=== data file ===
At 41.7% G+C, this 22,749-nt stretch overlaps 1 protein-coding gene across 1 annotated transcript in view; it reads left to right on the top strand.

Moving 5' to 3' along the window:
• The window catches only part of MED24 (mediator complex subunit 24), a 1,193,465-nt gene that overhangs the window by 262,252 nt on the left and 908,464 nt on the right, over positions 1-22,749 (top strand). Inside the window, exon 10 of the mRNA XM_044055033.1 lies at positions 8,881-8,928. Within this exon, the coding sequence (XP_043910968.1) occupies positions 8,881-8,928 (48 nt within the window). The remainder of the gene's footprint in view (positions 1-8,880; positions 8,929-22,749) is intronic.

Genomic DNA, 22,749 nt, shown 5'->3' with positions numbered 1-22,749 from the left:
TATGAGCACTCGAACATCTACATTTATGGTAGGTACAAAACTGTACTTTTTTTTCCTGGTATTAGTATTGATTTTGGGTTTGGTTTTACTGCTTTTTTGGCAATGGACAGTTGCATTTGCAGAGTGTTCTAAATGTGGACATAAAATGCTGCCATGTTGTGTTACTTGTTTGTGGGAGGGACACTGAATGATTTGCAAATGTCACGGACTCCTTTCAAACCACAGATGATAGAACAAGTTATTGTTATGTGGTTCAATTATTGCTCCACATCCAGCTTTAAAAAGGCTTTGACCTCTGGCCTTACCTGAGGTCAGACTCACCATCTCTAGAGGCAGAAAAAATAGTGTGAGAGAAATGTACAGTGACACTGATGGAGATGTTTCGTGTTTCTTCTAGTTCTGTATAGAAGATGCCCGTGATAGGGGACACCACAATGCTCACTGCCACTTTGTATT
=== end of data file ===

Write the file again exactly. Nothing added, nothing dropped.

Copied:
At 41.7% G+C, this 22,749-nt stretch overlaps 1 protein-coding gene across 1 annotated transcript in view; it reads left to right on the top strand.

Moving 5' to 3' along the window:
• The window catches only part of MED24 (mediator complex subunit 24), a 1,193,465-nt gene that overhangs the window by 262,252 nt on the left and 908,464 nt on the right, over positions 1-22,749 (top strand). Inside the window, exon 10 of the mRNA XM_044055033.1 lies at positions 8,881-8,928. Within this exon, the coding sequence (XP_043910968.1) occupies positions 8,881-8,928 (48 nt within the window). The remainder of the gene's footprint in view (positions 1-8,880; positions 8,929-22,749) is intronic.

Genomic DNA, 22,749 nt, shown 5'->3' with positions numbered 1-22,749 from the left:
TATGAGCACTCGAACATCTACATTTATGGTAGGTACAAAACTGTACTTTTTTTTCCTGGTATTAGTATTGATTTTGGGTTTGGTTTTACTGCTTTTTTGGCAATGGACAGTTGCATTTGCAGAGTGTTCTAAATGTGGACATAAAATGCTGCCATGTTGTGTTACTTGTTTGTGGGAGGGACACTGAATGATTTGCAAATGTCACGGACTCCTTTCAAACCACAGATGATAGAACAAGTTATTGTTATGTGGTTCAATTATTGCTCCACATCCAGCTTTAAAAAGGCTTTGACCTCTGGCCTTACCTGAGGTCAGACTCACCATCTCTAGAGGCAGAAAAAATAGTGTGAGAGAAATGTACAGTGACACTGATGGAGATGTTTCGTGTTTCTTCTAGTTCTGTATAGAAGATGCCCGTGATAGGGGACACCACAATGCTCACTGCCACTTTGTATT